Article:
Tag Archives: Bologna

CHRISTMAS WITH PIERO, IGNAZIO and GIANLUCA by SUSAN

Christmas with Piero, Ignazio and Gianluca!

Our Italian Family!

Yes, Piero, Ignazio and Gianluca are our family! Why do I call them family? We’re their fans, yes, but, we are more than fans. We certainly do all the things that fans do but it goes deeper than that because our guys are different than other entertainers. The difference is the guys think of us as their extended family. Why? Very simply because they grew up with us. They spend more time with us than they do with their families. And they show us their love in everything they do. Think of how they treat us! When you meet them they embrace you. Most entertainers just want your praise and accolades. Not our guys! They want to know about us! They ask about our lives and our families. They listen to us and do things to please us. And think about how you spent your last nine months listening to their music and feeling secure with every song! So what is family? Family are the people who are there when you need them. When you’re sad you can always feel their love and their encouragement! Family is not just blood it’s the people who are there for us!

So let’s take a look at how our Italian family spends their Christmas.

The Christmas season starts in Italy on the Feast of the Immaculate Conception of Mary which is also a holiday in Italy. This is the day that many Italians put up their Christmas trees and the cities light up their streets with colored lights. Why? Because Mary is the mother of the Light, Jesus! But there are other traditions that are celebrated on this day!

Let’s go to Naro, Piero’s city, to see how they celebrate the Christmas season.

Every year, on the 7th, 8th and 9th of December, every inhabitant in Naro stocks up on muffuletti. Muffuletti is a bread which is stuffed with meat and vegetables. Some people go to their local baker to buy them and some people prepare them at home. The tradition is linked to religion. Naro’s sandwiches are blessed and distributed in Churches at the end of the Mass on the feast day of the Immaculate Conception. The bakers donate the muffuletti to the Churches as a gesture of generosity towards their fellow countrymen but, above all, of love towards “a bedda matri ‘Mmaculata”, the Most Holy Immaculate.

During the month of December, the Christmas markets are held in Naro. The Fair is set up inside the cloister of the Town Hall. Many people go to the Franciscan cloister where, every evening, to the delight of the children, there is a special snowfall that whitens the baroque courtyard. On the final evening there is a concert of Sicilian folk music and an award is given for the best photo taken at the large Christmas tree in Piazza Garibaldi.

During this magical period the streets are colored by many Christmas lights and everyone visits the living nativity scene of Borgo Castello. There is Mass on Christmas Eve and between hugs, kisses and best wishes there are a thousand good intentions. And then, on Christmas day, the family gathers together for a dinner laden with many local delicacies.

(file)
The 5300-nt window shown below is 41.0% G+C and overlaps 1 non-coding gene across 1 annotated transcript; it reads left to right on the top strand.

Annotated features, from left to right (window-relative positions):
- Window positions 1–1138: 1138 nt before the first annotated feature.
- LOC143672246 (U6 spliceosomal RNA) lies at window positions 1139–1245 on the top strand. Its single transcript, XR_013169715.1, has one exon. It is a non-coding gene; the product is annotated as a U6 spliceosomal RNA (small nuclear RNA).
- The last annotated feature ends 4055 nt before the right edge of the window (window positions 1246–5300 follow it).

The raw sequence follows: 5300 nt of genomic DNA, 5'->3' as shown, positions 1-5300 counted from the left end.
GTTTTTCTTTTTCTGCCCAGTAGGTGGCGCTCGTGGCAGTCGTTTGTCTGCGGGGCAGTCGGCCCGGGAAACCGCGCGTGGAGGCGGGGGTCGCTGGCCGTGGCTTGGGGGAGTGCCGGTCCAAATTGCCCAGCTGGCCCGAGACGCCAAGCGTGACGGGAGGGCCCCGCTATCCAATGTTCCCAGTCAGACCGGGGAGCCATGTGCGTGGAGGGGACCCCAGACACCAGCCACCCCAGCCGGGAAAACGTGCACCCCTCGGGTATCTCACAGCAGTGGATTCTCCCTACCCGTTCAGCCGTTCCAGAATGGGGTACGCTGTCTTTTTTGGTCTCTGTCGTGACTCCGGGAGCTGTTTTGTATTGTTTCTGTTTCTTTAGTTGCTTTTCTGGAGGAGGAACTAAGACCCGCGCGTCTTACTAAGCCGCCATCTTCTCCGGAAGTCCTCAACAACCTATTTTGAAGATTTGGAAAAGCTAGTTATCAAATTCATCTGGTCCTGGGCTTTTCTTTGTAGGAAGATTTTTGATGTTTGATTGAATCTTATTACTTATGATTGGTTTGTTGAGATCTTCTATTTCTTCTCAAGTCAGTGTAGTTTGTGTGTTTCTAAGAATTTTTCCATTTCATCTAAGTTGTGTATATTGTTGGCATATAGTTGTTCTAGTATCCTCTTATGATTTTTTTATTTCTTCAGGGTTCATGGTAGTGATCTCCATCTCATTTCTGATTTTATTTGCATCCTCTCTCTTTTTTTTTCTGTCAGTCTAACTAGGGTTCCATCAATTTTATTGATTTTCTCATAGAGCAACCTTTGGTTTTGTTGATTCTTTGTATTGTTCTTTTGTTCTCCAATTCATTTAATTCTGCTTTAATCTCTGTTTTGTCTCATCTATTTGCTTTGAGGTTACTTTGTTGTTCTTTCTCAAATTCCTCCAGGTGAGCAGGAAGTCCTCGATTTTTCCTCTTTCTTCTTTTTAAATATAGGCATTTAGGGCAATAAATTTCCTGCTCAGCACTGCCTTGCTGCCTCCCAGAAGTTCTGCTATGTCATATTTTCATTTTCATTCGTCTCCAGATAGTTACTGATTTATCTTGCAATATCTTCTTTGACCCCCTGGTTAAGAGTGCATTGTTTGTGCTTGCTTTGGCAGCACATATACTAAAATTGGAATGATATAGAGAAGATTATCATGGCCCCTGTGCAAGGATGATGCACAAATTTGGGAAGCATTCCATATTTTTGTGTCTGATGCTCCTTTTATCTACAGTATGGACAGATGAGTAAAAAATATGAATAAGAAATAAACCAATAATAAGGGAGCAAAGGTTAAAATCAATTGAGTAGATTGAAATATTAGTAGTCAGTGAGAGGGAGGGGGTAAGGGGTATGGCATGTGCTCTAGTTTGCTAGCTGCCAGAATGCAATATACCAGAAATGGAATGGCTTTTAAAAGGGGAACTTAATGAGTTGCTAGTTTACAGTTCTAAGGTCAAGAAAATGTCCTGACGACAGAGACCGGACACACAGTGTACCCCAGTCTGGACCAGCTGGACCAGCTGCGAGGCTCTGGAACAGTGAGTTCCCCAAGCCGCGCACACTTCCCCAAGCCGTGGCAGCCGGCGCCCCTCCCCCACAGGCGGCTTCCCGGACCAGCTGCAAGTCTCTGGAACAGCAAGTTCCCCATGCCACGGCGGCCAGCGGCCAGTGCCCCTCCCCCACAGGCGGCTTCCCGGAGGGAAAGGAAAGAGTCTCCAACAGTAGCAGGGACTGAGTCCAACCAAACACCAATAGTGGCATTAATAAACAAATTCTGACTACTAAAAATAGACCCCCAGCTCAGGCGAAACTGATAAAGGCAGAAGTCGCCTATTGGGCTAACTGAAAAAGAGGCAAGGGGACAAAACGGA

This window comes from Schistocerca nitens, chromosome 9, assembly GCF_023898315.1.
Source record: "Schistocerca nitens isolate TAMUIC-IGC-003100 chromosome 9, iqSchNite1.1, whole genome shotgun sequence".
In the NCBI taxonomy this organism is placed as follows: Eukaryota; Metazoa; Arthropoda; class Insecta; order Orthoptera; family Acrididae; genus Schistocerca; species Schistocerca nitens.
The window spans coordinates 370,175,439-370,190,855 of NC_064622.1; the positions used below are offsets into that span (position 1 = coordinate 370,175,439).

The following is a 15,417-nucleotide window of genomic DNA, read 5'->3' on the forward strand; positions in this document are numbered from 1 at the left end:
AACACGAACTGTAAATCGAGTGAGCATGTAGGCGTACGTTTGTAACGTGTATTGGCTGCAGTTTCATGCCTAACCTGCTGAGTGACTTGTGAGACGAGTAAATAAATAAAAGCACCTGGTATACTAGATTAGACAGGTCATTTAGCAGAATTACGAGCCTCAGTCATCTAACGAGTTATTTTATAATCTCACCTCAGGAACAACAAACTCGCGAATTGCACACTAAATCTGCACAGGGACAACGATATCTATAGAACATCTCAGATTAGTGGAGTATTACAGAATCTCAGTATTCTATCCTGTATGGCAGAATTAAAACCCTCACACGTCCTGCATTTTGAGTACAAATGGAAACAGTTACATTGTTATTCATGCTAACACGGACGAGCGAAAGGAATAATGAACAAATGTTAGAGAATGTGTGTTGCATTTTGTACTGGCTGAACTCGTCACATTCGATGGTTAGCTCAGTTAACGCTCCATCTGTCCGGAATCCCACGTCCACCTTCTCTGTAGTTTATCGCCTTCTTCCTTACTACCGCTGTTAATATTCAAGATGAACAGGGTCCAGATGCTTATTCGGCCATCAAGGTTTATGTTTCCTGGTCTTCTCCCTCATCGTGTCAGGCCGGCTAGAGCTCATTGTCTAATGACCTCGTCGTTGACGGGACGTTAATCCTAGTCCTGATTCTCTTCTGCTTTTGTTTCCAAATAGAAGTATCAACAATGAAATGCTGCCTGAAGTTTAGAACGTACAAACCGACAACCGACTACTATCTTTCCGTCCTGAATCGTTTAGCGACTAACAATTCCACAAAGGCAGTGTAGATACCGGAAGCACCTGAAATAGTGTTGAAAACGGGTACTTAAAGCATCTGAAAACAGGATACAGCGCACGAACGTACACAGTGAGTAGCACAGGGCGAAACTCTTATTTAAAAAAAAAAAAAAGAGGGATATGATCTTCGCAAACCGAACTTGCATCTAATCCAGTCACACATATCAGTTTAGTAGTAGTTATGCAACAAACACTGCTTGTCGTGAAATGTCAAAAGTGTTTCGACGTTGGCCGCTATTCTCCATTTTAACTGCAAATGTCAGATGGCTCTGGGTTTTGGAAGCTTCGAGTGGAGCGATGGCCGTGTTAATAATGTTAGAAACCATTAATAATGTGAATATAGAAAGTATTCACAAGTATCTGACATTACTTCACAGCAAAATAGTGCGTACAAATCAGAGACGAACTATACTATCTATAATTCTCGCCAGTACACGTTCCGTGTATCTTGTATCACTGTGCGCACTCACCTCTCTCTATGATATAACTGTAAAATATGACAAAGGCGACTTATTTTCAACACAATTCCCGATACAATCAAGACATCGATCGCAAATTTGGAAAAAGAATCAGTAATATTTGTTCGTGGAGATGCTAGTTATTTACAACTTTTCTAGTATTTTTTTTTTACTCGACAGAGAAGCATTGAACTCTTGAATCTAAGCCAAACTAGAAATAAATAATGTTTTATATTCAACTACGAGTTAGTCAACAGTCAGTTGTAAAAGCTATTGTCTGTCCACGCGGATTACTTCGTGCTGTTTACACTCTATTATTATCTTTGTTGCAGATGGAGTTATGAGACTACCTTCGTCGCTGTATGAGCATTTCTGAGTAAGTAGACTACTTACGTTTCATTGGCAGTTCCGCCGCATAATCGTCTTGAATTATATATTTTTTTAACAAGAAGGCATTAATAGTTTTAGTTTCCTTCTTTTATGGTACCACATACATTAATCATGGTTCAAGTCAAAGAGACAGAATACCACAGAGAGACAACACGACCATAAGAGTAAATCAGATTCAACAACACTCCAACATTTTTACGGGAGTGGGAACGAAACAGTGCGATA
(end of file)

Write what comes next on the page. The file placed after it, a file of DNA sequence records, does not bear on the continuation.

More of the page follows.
And what would Piero do on Christmas day? Most likely, he will walk around Naro and visit some older people and his friends. He certainly would have decorated his home so I’m sure he will make a video for all of us to see. He will most likely sing at the Christmas Eve or Christmas Day Mass. And I’m sure he will spend time singing with his grandfather, Pietro. Most importantly, he will spend the day with his family!

Christmas in Bologna! How does Ignazio celebrate Christmas?

Unlike Piero and Gianluca, Ignazio and his family live in a big city and like cities in America there are many events.
The Christmas tradition in Bologna has deep roots. The Bolognese Nativity Scene (Presepe) goes back to the middle ages. The tradition of the Presepe dates back to the 13th century and one of the oldest Presepe in the world is preserved in Bologna. What makes the Bolognese Nativity different? It is life size and includes clothes that are different from the traditional Neapolitan style. They are dressed in a medieval style. In Porretta Terme in the Emilian Apennines another Presepe which is one of the oldest Presepe in the world is kept in the church of Capugnano.
I’m sure Ignazio will visit the Christmas Tree in Piazza Nettuno. It is a Bolognese tradition. The beautiful tree is a welcoming and bright place to meet friends and feel the warmth of Christmas.
So, what will Ignazio’s family eat on Christmas? I’m sure on Christmas Eve there will be fish on the table. This is the tradition in every Italian house on “La Vigilia,” Christmas Eve. On Christmas Day, there is another tradition. Lunch is the main meal and Pasta in brodo (pasta in broth) will certainly be served. In Bologna, it’s all about meat-filled tortellini in capon broth. These, small, ravioli, are filled with a mixture of meat, mortadella and Parmigiano Reggiano cheese but you will find in Bologna every family has its secret ingredient for them. You’ll recall in a recent interview, Ignazio mentioned his family buying Tortellini every Sunday.

The soup will most likely be followed by a roast and the meal will end with a traditional dessert like Certosino (or Pan speziale) which is made with almonds, pine nuts, dark chocolate and candied fruits. The recipe has its origin in the Middle Ages where Certosino was produced by pharmacists and later by Certosini Friars. Certosino is very popular in Bologna.

Having said this, I will say, since Ignazio is vegan, there are certain parts of this meal he won’t eat. He will certainly eat the dessert! What I do know is by tradition, Ignazio will join his family to celebrate Christmas Day!

So what will Gianluca do on Christmas?

A Montepagano tradition is the Nativity scene. At the end of the last century a famous living Nativity play was started in Montepagano which is a real theatrical performance, with a director and a narrator.